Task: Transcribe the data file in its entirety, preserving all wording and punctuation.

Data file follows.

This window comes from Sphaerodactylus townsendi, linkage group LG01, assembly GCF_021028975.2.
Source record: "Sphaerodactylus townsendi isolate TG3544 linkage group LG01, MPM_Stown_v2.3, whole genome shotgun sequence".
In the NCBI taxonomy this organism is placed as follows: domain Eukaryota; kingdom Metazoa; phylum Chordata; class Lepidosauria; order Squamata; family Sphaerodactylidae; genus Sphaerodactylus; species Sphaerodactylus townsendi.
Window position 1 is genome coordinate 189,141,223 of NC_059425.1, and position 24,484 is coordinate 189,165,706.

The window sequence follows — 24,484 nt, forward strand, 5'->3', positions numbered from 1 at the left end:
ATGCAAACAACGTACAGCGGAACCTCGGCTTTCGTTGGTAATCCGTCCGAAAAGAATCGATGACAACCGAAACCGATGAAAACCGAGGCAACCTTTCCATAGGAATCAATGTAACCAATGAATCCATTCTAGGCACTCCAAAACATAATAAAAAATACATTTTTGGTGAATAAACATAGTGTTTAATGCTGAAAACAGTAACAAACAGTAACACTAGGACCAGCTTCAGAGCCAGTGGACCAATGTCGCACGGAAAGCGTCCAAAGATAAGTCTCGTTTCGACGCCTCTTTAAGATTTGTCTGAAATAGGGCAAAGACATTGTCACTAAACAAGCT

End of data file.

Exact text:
This window comes from Sphaerodactylus townsendi, linkage group LG01, assembly GCF_021028975.2.
Source record: "Sphaerodactylus townsendi isolate TG3544 linkage group LG01, MPM_Stown_v2.3, whole genome shotgun sequence".
In the NCBI taxonomy this organism is placed as follows: domain Eukaryota; kingdom Metazoa; phylum Chordata; class Lepidosauria; order Squamata; family Sphaerodactylidae; genus Sphaerodactylus; species Sphaerodactylus townsendi.
Window position 1 is genome coordinate 189,141,223 of NC_059425.1, and position 24,484 is coordinate 189,165,706.

The window sequence follows — 24,484 nt, forward strand, 5'->3', positions numbered from 1 at the left end:
ATGCAAACAACGTACAGCGGAACCTCGGCTTTCGTTGGTAATCCGTCCGAAAAGAATCGATGACAACCGAAACCGATGAAAACCGAGGCAACCTTTCCATAGGAATCAATGTAACCAATGAATCCATTCTAGGCACTCCAAAACATAATAAAAAATACATTTTTGGTGAATAAACATAGTGTTTAATGCTGAAAACAGTAACAAACAGTAACACTAGGACCAGCTTCAGAGCCAGTGGACCAATGTCGCACGGAAAGCGTCCAAAGATAAGTCTCGTTTCGACGCCTCTTTAAGATTTGTCTGAAATAGGGCAAAGACATTGTCACTAAACAAGCT